ADDIS ABEBA – The chief of the World Health Organization, Tedros Adhanom of Ethiopia, said he had faced death threats and racist insults over the UN health agency’s response to the coronavirus pandemic.
“I can tell you personal attacks that have been going on for more than three months. Abuses or racist comments, giving me names, black or… even death threats. I do not give a damn,” he told reporters at a media briefing on Wednesday.
Dr. Tedros urged the global community to “quarantine COVID politics” and stop wasting time pointing fingers at one another.
“That is what we want. We do not care about personal attacks. We care about the life passing every single minute unnecessarily because we could not unite and fight this virus”, Tedros said.
Asked to comment on U.S. President Donald Trump, who accused the agency on Tuesday for being “China-centric”, Tedros said that WHO was close to every nation and was “color-blind” as well as “wealth-blind”.
“For us small and big is the same. For us people in the North or in the South, East or West are the same”, he said, adding the media should advocate for unity in the fight against the virus, instead of fanning the flames of discord.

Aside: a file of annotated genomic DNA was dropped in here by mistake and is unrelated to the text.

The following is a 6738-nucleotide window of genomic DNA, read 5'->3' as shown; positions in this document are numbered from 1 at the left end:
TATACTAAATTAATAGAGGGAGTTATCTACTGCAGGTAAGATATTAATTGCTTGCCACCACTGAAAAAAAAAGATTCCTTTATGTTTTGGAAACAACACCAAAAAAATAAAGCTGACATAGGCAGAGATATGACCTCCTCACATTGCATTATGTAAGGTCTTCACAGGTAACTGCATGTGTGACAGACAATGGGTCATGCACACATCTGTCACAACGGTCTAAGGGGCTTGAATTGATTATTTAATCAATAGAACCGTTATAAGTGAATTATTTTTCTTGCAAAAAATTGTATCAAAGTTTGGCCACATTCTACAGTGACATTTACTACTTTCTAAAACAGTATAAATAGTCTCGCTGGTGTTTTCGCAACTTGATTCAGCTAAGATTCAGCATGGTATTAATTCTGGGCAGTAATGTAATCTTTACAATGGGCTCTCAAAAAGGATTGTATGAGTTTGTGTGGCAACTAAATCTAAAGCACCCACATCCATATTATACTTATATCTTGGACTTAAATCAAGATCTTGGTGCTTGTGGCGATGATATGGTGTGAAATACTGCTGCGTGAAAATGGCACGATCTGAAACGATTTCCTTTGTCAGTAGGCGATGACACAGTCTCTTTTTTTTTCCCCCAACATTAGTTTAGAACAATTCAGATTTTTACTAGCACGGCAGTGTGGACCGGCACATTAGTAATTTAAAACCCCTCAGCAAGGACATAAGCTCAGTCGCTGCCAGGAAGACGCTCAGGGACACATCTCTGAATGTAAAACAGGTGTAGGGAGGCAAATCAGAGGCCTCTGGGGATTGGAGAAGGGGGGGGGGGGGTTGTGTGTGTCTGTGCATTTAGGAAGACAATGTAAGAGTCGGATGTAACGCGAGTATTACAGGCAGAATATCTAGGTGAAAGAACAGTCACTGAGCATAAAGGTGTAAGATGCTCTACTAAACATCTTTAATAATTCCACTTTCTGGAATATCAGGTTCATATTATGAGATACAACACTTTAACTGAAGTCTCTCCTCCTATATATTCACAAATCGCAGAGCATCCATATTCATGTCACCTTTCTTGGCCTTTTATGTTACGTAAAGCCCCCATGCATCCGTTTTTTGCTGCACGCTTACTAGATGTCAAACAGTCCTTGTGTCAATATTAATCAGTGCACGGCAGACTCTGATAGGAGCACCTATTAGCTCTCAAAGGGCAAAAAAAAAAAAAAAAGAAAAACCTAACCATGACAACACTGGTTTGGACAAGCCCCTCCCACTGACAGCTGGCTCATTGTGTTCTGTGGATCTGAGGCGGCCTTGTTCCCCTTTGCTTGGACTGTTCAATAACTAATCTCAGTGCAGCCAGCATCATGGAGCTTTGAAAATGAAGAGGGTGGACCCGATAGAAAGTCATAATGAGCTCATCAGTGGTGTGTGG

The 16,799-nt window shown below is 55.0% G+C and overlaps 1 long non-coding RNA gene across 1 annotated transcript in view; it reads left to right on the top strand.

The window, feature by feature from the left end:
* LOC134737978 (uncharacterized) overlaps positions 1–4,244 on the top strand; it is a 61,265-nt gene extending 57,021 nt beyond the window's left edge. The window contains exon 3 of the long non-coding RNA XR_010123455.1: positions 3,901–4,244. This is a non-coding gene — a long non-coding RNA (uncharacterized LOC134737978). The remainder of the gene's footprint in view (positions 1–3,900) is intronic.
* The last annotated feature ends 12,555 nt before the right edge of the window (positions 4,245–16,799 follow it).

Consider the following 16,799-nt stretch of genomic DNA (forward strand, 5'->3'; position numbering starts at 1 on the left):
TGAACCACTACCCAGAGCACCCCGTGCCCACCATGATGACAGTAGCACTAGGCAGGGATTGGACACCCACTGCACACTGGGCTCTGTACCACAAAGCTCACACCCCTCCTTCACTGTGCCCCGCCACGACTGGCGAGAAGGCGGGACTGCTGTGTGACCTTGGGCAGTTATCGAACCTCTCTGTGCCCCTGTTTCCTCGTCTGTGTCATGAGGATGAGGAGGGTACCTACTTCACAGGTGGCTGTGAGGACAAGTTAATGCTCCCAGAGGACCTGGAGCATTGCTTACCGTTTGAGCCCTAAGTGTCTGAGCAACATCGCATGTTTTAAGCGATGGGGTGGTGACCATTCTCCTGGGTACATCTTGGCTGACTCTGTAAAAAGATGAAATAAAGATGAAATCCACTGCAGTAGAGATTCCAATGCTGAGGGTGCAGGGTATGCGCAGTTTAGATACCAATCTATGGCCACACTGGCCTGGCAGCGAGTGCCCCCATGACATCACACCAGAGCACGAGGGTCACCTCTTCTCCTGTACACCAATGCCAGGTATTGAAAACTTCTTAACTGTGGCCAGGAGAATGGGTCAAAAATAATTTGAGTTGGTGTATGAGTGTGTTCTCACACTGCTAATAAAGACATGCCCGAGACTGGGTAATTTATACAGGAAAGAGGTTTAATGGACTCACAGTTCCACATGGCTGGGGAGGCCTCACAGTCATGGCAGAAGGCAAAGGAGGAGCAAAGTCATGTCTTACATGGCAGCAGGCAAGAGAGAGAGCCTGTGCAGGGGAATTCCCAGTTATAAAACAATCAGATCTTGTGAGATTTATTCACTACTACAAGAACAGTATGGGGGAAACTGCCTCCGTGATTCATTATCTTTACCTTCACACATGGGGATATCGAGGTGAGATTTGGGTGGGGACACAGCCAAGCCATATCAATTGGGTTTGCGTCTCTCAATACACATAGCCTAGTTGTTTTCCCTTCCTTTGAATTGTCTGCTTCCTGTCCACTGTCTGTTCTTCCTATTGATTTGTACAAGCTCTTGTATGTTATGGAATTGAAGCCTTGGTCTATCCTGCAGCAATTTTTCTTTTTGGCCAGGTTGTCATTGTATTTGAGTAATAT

Heads of several African countries have called the WHO and its head Dr. Tedros “exceptional” after they were criticized by Trump.
South Africa’s President Cyril Ramaphosa said the leadership ”displayed daily by WHO & Dr. Tedros during an unprecedented global public health crisis is incalculable”.
He twitted saying he was surprised “to learn of a campaign by the US govt against WHO’s global leadership” and African Union fully supports both.
On Wednesday, AU Commission Chairperson Moussa Faki Mahamat had defended the WHO chief, a position that was backed by Rwandan President Paul Kagame and Namibia’s President Hage Geingob.